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  • Author: Magdalena Kizerwetter-Świda x
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Introduction: Livestock-associated methicillin-resistant Staphylococcus aureus (LA-MRSA) belonging to the clonal complex 398 (CC398) emerged recently in livestock as a new type of MRSA, which may cause zoonotic infections. This study presents data on the characterisation of S. aureus isolated from the meat processing plants. Material and Methods: S. aureus was isolated from 90 samples collected in the raw meat warehouse, from devices and surfaces of meat processing plants, and from finished meat products. The isolates were subjected to molecular analysis in order to investigate the presence of enterotoxin genes, the mecA gene, and to verify whether they belong to the clonal complex 398. The genetic relatedness of the isolates was determined using pulsed-field electrophoresis. Likewise, antimicrobial susceptibility was tested. Results: From 21 S. aureus strains isolated, five belonged to the CC398, two of which were recognised as MRSA and three as methicillin-sensitive Staphylococcus aureus (MSSA). The most prevalent enterotoxin genes were seg and sei. Two MRSA CC398 isolates, three MSSA CC398, and one MSSA were classified as multidrug-resistant. Conclusion: The first isolation of MSSA CC398 from beef in Poland indicates contamination of beef by strains belonging to this clonal complex. The occurrence of multidrug-resistant enterotoxigenic S. aureus isolates in the finished meat products constitutes a potential risk for the consumers.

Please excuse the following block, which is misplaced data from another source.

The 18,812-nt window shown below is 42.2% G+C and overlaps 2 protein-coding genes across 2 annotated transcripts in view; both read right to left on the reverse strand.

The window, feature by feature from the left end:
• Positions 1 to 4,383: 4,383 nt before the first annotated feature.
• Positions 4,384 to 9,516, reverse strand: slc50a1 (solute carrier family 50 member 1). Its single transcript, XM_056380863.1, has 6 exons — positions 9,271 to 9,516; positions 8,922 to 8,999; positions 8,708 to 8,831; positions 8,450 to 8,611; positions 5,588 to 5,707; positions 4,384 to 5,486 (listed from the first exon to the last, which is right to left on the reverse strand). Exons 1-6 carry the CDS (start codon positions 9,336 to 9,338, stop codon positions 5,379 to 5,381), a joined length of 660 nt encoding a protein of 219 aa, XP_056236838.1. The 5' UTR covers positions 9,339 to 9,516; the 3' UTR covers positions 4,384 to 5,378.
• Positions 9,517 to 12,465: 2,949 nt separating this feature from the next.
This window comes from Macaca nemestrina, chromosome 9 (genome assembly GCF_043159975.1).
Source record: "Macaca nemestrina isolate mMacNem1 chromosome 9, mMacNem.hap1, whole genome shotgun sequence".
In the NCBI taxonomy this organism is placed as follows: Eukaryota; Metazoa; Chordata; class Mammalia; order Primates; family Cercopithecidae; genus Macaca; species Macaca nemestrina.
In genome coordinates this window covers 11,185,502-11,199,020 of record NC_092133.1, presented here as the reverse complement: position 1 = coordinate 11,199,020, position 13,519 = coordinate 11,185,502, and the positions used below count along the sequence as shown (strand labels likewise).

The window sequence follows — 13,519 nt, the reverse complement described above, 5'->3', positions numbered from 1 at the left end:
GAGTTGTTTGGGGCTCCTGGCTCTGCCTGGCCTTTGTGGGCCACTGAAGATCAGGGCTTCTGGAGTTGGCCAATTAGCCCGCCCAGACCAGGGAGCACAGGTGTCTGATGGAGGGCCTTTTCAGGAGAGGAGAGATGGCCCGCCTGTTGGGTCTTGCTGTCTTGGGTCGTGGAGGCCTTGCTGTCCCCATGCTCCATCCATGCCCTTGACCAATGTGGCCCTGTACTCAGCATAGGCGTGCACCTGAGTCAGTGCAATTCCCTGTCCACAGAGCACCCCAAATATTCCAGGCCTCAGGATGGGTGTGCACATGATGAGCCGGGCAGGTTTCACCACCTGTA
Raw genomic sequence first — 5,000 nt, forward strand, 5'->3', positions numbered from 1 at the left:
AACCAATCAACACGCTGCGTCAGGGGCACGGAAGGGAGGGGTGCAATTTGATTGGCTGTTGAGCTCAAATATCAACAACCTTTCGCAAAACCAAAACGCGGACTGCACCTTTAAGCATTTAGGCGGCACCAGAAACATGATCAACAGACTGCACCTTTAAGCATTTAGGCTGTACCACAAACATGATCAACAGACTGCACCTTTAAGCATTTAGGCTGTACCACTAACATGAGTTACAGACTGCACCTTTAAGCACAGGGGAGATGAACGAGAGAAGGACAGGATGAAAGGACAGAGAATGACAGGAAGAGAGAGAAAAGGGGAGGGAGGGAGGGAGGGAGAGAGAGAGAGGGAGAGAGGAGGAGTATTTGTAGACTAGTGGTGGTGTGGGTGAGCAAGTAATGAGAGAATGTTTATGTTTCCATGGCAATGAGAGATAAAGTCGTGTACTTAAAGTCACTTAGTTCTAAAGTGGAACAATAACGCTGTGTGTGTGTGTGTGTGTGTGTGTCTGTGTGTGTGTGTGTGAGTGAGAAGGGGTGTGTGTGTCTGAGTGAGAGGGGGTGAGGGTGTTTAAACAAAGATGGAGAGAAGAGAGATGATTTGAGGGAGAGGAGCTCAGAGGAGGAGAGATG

The goat (Capra hircus) is a perfect animal model for analyzing the transcriptome of milk somatic cells (MSCs), as sufficient numbers of somatic cells in goat milk, i.e., exfoliated epithelial cells, can be obtained using noninvasive methods. RNA integrity and purity are the first and most important parameters qualifying samples for transcriptomic tests and next-generation sequencing, as RNA quality influences experimental results. The aim of this study was to optimize a method for obtaining high-quality RNA from goat MSCs, irrespective of effects like breed, lactation stage, health status (e.g., with or without small ruminant lentivirus [SRLV] infection), or number of somatic cells. Milk samples were obtained from goats of two Polish breeds in various lactation stages and in different parities, and from goats infected and not infected with SRLV. Altogether, 412 MSC samples were examined: 206 using method A with fenozol and 206 using method B with QIAzol. Though the overall purity (measured as absorbance ratios at 260 nm/280 nm and 260 nm/230 nm) of the RNA material was comparable, the average yield of RNA isolated using method A was 11.9 µg, while method B’s average yield was 29.9 µg. Moreover, method B resulted in good quality RNA suitable for transcriptome analysis. Results were confirmed by RT-qPCR, using 18S rRNA and RPLP0 as the reference genes. The application of our modified treatment method was successful in obtaining high-integrity samples for transcriptomic or next-generation sequencing analysis. Using a 400 mL milk sample cooled in ice directly after milking, securing the cooling chain process from milking to MSC isolation, and applying method B to isolate RNA, we obtained good RNA quality irrespective of the goats’ breed, lactation stage, parity, milk yield, SRLV infection, and even milk yield and number of somatic cells in milk.